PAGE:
Week of March 14, 2022

A weekly Saturday recap to share with you our favorite links, discoveries, exhibitions, and more from the past seven days. This week: Gossamer x Studio Proba make psychedelic rugs to sink into, Irish favorites Orior scale down with their limited-edition line of small homewares, and a Flamin’ Hot Cheetos–inspired furniture collection, made from waste polystyrene, is on show in Australia.  
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The Mexican Studio Reinventing Everyday Objects

Algo Studio’s products — made from ceramics, cast concrete, resin, or terrazzo they fabricate themselves — are everyday objects that founder Diego Garza has thoughtfully reimagined with their ultimate function in mind. The results are attractive and original pieces in unusual shapes and commanding colors. “I’m trying to subvert or alter a little bit whatever is expected in an object,” he says.
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This 20th-Century Vintage Design Store in London is Giving Peak Postmodern Maximalism

Vintage dealer M.Kardana opened a store on Hackney Road in London earlier this year, a physical space that allows owner Mario Kardana to take joy in the arranging of things. “What I love is curating all of these various pieces that could be 70 years apart and making them work together and complement each other,” he says. “I always make sure to mix styles and eras as this is what I find the most fun and interesting.” Downstairs, on the original wonky wooden floorboards, it’s maximalist and colorful whereas the newer upstairs room is more suited to Postmodern and clean-cut pieces.
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Week of May 10, 2021

A weekly Saturday recap to share with you our favorite links, discoveries, exhibitions, and more from the past seven days. This week: table lamps inspired by fancy birds, chairs just begging us to shake a leg, and wishlist-worthy wooden spoons.
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Xanthe Somers Wants Us to Question Everything About Our Relationship With Domestic Objects

As a self-taught ceramicist, not knowing the "right" way to do things has led Somers down some experimental paths. Clay has become a medium for her to interrogate concepts beneath its fragile surface. As a contemporary ceramic sculptor, she describes her pieces as a satirical and questioning take on domestic objects. “We cannot treat domestic objects as inert beings; they have place and purpose and motivation,” she says. “Clay has a long history of being used for functional, domestic objects that are laden with political and social constructs."
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Pops of Color and Prototypes Elevate This Brooklyn Renovation in a Former Bakery

Not to make you feel bad or anything but while some of us baked banana bread during lockdown, Antonio Monserrat attempted a full renovation of his historic Williamsburg apartment, the first solo project of his career after formally training as an architect in London and Vienna and spending several years at Zaha Hadid Architects. His ambition paid off as he now lives in a space where lively pops of color meet beams of morning light and elegant arches accentuate high ceilings.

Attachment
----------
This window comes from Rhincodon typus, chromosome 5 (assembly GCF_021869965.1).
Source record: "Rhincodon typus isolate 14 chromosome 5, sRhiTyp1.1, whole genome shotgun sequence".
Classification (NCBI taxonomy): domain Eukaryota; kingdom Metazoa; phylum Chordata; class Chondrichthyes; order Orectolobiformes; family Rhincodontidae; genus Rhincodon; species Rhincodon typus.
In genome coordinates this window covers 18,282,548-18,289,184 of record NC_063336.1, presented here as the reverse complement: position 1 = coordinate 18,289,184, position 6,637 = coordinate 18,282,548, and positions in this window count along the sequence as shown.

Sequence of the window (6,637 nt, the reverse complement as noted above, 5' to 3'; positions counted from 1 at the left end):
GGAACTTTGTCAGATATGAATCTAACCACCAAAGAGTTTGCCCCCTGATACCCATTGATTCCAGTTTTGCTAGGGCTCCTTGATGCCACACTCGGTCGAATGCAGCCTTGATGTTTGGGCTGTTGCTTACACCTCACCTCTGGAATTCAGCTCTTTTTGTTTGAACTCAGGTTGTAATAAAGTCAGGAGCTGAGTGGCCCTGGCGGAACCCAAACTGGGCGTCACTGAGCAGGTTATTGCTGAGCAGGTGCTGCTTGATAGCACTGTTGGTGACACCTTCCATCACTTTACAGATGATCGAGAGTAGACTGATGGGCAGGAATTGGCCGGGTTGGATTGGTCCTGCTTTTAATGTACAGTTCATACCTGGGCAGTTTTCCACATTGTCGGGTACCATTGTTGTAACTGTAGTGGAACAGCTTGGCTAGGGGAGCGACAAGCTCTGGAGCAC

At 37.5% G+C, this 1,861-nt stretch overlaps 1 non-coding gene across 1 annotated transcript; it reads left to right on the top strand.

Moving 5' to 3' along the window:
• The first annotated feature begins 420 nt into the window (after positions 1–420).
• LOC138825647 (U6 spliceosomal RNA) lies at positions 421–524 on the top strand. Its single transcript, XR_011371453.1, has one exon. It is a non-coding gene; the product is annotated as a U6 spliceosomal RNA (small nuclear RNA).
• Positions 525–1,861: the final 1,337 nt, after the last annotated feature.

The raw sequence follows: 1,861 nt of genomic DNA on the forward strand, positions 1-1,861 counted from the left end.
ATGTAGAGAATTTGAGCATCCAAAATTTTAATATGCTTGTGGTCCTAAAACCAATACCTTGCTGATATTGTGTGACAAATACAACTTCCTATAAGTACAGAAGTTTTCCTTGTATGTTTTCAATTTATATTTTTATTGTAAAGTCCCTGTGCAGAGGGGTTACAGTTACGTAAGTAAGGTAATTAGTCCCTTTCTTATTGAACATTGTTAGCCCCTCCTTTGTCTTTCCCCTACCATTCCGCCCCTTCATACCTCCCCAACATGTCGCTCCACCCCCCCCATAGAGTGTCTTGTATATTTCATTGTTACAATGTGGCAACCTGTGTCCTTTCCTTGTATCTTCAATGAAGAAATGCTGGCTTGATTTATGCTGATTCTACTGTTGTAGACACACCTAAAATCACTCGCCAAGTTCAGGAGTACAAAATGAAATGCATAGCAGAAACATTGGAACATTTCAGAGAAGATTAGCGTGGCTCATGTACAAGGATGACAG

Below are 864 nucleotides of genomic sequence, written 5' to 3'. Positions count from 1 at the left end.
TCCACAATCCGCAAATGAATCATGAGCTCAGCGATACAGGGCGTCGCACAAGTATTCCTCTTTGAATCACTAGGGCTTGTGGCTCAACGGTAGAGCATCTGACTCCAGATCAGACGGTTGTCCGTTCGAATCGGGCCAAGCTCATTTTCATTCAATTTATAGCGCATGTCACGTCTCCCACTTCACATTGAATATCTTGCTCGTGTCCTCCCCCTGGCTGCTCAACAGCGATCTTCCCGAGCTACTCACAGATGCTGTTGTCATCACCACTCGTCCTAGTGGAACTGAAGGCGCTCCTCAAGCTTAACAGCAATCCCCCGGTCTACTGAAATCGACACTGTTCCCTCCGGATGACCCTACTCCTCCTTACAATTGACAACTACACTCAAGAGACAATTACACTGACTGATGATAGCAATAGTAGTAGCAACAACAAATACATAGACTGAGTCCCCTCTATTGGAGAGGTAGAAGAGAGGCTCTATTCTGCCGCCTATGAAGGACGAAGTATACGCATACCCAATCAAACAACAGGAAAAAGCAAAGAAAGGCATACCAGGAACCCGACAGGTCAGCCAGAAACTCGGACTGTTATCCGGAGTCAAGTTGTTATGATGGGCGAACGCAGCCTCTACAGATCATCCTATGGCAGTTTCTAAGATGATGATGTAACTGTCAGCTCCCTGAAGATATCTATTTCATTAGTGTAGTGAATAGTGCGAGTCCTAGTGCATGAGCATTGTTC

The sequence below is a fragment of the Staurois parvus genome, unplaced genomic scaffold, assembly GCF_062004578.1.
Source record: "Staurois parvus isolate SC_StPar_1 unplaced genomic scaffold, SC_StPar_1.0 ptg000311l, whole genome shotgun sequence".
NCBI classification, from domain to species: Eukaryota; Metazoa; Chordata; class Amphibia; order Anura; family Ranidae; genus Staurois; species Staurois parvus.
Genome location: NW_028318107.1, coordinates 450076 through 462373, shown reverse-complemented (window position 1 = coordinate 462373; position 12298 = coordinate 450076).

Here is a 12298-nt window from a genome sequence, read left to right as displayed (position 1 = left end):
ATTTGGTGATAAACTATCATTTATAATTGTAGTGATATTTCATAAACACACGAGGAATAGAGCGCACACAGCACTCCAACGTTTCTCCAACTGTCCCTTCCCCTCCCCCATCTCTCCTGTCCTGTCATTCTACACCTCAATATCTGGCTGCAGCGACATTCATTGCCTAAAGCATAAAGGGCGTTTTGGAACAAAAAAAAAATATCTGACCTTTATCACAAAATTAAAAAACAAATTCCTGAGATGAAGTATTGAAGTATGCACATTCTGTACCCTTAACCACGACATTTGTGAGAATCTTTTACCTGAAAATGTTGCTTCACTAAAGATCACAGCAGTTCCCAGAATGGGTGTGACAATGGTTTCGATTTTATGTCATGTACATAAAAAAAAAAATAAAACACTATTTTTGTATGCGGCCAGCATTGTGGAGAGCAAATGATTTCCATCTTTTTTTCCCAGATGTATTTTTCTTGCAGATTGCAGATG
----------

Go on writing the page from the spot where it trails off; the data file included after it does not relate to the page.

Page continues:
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caine heintzman andlight vancouver

This Canadian Designer is Leading the Charge — No Pun Intended — to Prove Lighting Can Be Both Efficient and Beautiful

Caine Heintzman’s designs are among the most expressive produced by his company, ANDLight; you've surely seen his Vine light, which can only be described by the contemporary term "chonky," hanging in places like the Pieces Home in Kennebunk, Maine. But in fact, Heintzman's designs are typically inspired by hardy, everyday industrial objects. He designs in a modular way so that his products can exist singularly or be grouped and customized for various spaces and projects, and evolve far into the future.
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Wayne Pate’s Homeware Collections Are Inspired by Classical Motifs and Ancient Color Palettes

A magpie for references, American artist Wayne Pate is largely inspired by classical architecture, decor and interior design, whose shapes he abstracts and brings up to date; on his trips to Europe, he collects ceramic vessels and historical objects — lebrillos from Spain, terracotta pieces from Italy and Greece. His forays into homeware, then, are always a homecoming and his latest are a collection of decorative terracotta tiles in collaboration with Balineum, and a series of cashmere throws and pillows for Saved NY, both released in late 2020.
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Ok Kim Uses a Centuries-Old Korean Lacquer Technique to Make These Very 2021 Pieces

The Seoul-based artist and designer Ok Kim makes colorful contemporary art and furniture using Ottchil, a centuries-old Korean technique that’s at risk of dying out. "Ottchil" refers to the sap that seeps out of lacquer trees when cuts are made in its bark; the substance is a natural lacquer that’s mixed with fine sand and pigments to achieve a variety of durable finishes for furniture.
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